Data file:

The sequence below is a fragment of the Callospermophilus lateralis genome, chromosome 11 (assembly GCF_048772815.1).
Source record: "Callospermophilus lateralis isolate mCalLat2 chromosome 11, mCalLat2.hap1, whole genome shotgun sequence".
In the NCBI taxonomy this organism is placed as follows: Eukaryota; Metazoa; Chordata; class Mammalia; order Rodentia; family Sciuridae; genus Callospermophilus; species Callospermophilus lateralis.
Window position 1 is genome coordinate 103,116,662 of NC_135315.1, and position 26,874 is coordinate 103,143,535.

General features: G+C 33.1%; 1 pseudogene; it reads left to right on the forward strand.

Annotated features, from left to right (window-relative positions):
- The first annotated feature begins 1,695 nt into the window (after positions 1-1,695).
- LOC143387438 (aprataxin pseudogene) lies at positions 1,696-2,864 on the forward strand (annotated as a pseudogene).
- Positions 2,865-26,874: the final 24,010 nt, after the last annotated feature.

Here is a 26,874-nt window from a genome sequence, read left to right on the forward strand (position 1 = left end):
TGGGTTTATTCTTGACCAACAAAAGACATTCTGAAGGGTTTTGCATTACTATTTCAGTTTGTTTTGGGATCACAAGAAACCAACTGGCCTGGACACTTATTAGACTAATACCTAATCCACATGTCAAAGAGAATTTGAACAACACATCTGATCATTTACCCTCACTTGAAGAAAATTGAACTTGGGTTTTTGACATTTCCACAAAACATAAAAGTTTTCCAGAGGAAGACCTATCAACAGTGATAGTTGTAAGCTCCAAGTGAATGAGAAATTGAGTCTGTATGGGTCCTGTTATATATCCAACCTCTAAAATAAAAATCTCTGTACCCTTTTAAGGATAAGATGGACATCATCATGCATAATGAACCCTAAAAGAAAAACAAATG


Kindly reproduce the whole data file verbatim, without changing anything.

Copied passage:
The sequence below is a fragment of the Callospermophilus lateralis genome, chromosome 11 (assembly GCF_048772815.1).
Source record: "Callospermophilus lateralis isolate mCalLat2 chromosome 11, mCalLat2.hap1, whole genome shotgun sequence".
In the NCBI taxonomy this organism is placed as follows: Eukaryota; Metazoa; Chordata; class Mammalia; order Rodentia; family Sciuridae; genus Callospermophilus; species Callospermophilus lateralis.
Window position 1 is genome coordinate 103,116,662 of NC_135315.1, and position 26,874 is coordinate 103,143,535.

General features: G+C 33.1%; 1 pseudogene; it reads left to right on the forward strand.

Annotated features, from left to right (window-relative positions):
- The first annotated feature begins 1,695 nt into the window (after positions 1-1,695).
- LOC143387438 (aprataxin pseudogene) lies at positions 1,696-2,864 on the forward strand (annotated as a pseudogene).
- Positions 2,865-26,874: the final 24,010 nt, after the last annotated feature.

Here is a 26,874-nt window from a genome sequence, read left to right on the forward strand (position 1 = left end):
TGGGTTTATTCTTGACCAACAAAAGACATTCTGAAGGGTTTTGCATTACTATTTCAGTTTGTTTTGGGATCACAAGAAACCAACTGGCCTGGACACTTATTAGACTAATACCTAATCCACATGTCAAAGAGAATTTGAACAACACATCTGATCATTTACCCTCACTTGAAGAAAATTGAACTTGGGTTTTTGACATTTCCACAAAACATAAAAGTTTTCCAGAGGAAGACCTATCAACAGTGATAGTTGTAAGCTCCAAGTGAATGAGAAATTGAGTCTGTATGGGTCCTGTTATATATCCAACCTCTAAAATAAAAATCTCTGTACCCTTTTAAGGATAAGATGGACATCATCATGCATAATGAACCCTAAAAGAAAAACAAATG